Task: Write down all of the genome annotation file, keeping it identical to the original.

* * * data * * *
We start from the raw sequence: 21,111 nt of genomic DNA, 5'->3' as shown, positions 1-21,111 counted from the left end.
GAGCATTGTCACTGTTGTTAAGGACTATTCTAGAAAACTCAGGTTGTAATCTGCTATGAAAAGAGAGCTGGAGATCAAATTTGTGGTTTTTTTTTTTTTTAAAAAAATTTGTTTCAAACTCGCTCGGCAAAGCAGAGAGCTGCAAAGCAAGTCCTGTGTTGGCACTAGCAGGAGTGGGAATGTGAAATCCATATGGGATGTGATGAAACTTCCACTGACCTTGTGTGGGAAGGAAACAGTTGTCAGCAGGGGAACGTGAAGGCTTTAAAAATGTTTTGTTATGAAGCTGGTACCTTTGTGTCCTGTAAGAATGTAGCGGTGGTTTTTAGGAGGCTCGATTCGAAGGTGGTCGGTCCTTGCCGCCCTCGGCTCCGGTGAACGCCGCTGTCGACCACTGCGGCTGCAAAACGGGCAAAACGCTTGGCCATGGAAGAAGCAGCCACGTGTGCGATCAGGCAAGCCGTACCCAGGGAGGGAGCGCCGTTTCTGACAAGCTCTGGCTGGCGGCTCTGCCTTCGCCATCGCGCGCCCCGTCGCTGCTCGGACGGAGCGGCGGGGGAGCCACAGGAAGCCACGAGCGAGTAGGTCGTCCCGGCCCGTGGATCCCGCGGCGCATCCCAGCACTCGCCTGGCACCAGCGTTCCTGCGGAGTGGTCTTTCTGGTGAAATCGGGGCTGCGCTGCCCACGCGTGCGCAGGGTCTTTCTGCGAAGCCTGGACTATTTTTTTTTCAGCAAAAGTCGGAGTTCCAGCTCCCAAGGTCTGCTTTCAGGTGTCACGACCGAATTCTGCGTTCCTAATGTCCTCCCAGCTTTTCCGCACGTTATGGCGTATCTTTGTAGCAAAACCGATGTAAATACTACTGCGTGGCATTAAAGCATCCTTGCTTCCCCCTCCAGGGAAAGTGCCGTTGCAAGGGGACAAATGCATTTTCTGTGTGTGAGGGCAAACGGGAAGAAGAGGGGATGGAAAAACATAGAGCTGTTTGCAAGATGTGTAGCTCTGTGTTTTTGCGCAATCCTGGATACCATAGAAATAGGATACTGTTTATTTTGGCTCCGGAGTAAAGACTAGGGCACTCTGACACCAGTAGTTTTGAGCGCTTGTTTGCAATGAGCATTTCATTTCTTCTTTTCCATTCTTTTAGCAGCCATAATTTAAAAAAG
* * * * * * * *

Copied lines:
We start from the raw sequence: 21,111 nt of genomic DNA, 5'->3' as shown, positions 1-21,111 counted from the left end.
GAGCATTGTCACTGTTGTTAAGGACTATTCTAGAAAACTCAGGTTGTAATCTGCTATGAAAAGAGAGCTGGAGATCAAATTTGTGGTTTTTTTTTTTTTTAAAAAAATTTGTTTCAAACTCGCTCGGCAAAGCAGAGAGCTGCAAAGCAAGTCCTGTGTTGGCACTAGCAGGAGTGGGAATGTGAAATCCATATGGGATGTGATGAAACTTCCACTGACCTTGTGTGGGAAGGAAACAGTTGTCAGCAGGGGAACGTGAAGGCTTTAAAAATGTTTTGTTATGAAGCTGGTACCTTTGTGTCCTGTAAGAATGTAGCGGTGGTTTTTAGGAGGCTCGATTCGAAGGTGGTCGGTCCTTGCCGCCCTCGGCTCCGGTGAACGCCGCTGTCGACCACTGCGGCTGCAAAACGGGCAAAACGCTTGGCCATGGAAGAAGCAGCCACGTGTGCGATCAGGCAAGCCGTACCCAGGGAGGGAGCGCCGTTTCTGACAAGCTCTGGCTGGCGGCTCTGCCTTCGCCATCGCGCGCCCCGTCGCTGCTCGGACGGAGCGGCGGGGGAGCCACAGGAAGCCACGAGCGAGTAGGTCGTCCCGGCCCGTGGATCCCGCGGCGCATCCCAGCACTCGCCTGGCACCAGCGTTCCTGCGGAGTGGTCTTTCTGGTGAAATCGGGGCTGCGCTGCCCACGCGTGCGCAGGGTCTTTCTGCGAAGCCTGGACTATTTTTTTTTCAGCAAAAGTCGGAGTTCCAGCTCCCAAGGTCTGCTTTCAGGTGTCACGACCGAATTCTGCGTTCCTAATGTCCTCCCAGCTTTTCCGCACGTTATGGCGTATCTTTGTAGCAAAACCGATGTAAATACTACTGCGTGGCATTAAAGCATCCTTGCTTCCCCCTCCAGGGAAAGTGCCGTTGCAAGGGGACAAATGCATTTTCTGTGTGTGAGGGCAAACGGGAAGAAGAGGGGATGGAAAAACATAGAGCTGTTTGCAAGATGTGTAGCTCTGTGTTTTTGCGCAATCCTGGATACCATAGAAATAGGATACTGTTTATTTTGGCTCCGGAGTAAAGACTAGGGCACTCTGACACCAGTAGTTTTGAGCGCTTGTTTGCAATGAGCATTTCATTTCTTCTTTTCCATTCTTTTAGCAGCCATAATTTAAAAAAG